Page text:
It is 'Hold' baggage that is traditionally labelled 'Not Wanted on the Voyage'. Generally too large a 'parcel' for special stowage, hold baggage would be stowed along with general cargo in any convenient cargo compartment. As with general cargo, it would necessarily be given a sea-fast stow (dunnaged and chocked off as necessary) unlike 'Baggage Room' items which would be racked for easy access in the baggage rooms. It would however be given 'top stow' (last in, first out) because it had to join the other baggage for customs inspection in the terminal at time of disembarkation.

Hold baggage is not intended to be accessible on passage. If inadvertently mis-labelled it could occasionally be accessed by supplicating the Chief Officer and with the exercise of some considerable labour and a lot of luck!

On the GA I see two compartments allocated to baggage, on the lower (G) deck and the orlop (E), both accessed via portals in the bunker hatch trunk and presumably worked by the deck cranes forward of the centrecastle.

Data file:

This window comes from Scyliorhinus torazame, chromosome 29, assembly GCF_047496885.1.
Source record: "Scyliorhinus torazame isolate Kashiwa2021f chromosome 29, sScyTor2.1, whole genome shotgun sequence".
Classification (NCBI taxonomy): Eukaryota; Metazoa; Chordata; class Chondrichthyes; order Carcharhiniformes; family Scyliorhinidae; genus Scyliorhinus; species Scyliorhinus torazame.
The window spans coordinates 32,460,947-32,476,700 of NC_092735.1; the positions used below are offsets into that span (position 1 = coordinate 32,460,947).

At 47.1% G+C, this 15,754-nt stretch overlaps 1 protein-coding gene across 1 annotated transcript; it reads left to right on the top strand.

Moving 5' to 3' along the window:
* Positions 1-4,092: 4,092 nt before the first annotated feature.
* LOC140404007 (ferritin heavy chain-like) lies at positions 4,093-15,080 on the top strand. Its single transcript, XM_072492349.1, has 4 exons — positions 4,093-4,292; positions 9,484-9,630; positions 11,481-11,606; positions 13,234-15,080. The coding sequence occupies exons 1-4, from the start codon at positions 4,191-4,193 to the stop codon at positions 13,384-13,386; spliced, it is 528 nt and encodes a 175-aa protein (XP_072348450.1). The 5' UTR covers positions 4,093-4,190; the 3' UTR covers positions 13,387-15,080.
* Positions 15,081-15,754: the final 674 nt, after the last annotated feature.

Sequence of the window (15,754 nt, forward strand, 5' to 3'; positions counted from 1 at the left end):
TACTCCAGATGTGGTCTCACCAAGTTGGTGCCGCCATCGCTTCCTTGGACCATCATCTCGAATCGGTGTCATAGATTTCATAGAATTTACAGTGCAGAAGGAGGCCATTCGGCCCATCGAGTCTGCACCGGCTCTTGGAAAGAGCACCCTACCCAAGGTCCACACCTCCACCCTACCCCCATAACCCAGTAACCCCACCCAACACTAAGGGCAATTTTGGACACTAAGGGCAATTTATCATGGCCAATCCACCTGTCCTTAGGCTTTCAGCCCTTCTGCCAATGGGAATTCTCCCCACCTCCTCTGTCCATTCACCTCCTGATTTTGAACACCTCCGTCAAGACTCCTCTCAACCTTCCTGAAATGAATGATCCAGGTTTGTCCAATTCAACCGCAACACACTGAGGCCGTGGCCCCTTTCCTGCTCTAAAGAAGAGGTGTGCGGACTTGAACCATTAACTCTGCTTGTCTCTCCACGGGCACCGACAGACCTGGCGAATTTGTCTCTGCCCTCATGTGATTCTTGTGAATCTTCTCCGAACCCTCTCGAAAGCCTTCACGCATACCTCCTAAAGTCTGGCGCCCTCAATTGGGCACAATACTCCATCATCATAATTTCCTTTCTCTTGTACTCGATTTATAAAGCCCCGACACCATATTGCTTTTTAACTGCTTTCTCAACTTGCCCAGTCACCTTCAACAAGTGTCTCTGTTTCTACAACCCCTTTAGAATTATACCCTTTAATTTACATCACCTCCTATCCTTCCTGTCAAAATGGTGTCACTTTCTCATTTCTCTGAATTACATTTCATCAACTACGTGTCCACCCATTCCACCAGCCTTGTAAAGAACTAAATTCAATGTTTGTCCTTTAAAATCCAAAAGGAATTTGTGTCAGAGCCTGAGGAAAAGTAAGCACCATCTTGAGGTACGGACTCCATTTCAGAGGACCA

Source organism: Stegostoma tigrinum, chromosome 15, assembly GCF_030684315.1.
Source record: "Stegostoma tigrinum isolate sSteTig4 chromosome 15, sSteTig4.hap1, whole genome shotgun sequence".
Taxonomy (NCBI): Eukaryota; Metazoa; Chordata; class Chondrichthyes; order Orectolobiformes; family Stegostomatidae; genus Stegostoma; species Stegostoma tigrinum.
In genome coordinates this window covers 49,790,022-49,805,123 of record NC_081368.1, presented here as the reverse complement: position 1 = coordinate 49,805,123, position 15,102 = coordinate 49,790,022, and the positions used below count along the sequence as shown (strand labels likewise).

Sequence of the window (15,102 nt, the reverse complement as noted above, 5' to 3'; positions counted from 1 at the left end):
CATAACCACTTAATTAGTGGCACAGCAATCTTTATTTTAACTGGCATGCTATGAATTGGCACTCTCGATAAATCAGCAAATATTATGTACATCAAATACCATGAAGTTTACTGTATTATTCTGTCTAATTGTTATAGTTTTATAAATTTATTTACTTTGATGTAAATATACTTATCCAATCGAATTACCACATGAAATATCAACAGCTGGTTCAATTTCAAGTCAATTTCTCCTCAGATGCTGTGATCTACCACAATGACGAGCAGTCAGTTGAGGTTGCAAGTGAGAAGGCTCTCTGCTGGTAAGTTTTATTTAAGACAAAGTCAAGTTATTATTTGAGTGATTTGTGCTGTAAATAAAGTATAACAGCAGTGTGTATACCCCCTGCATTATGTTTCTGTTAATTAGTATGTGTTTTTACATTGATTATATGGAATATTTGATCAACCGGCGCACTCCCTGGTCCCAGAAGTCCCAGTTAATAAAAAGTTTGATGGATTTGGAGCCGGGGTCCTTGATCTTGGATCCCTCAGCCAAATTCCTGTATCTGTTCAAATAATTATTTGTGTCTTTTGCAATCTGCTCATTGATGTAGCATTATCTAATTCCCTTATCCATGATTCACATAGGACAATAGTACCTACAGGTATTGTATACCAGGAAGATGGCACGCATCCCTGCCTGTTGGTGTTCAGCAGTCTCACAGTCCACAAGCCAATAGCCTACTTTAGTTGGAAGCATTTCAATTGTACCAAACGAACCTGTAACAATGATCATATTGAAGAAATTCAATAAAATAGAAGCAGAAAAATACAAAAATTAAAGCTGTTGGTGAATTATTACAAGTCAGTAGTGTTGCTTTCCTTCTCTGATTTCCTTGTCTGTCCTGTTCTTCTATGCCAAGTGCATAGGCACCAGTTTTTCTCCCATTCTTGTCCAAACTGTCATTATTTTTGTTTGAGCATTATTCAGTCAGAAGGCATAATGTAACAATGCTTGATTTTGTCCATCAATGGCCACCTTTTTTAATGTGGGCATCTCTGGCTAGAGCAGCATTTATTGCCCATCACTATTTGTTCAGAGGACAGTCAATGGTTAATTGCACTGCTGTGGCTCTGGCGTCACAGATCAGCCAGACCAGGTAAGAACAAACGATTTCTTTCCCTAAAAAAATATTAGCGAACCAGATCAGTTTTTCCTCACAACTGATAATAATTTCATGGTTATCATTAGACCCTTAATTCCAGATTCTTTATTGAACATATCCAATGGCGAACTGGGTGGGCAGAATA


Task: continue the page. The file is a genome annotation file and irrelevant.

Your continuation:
The first class baggage room was accessed from inside the accommodation via a staircase from F deck. The second class baggage room seems to have been accessed via a further staircase between the post office on G deck and the mailroom and thence through a portal in the centreline bulkhead - a compromise on security I would have thought.

I am surprised that vessels of this size did not carry Baggage Masters rated as such. The duties of baggage masters include the searching of embarkation boat trains for mislaid items and the attending of customs inspections at disembarkation to log any claims for items allegedly damaged in transit. I discern only one Baggage Steward on the Articles, an E.Bessant, and can only assume that other stewards were also deployed to baggage room duty as required.

Noel
 
Apr 11, 2001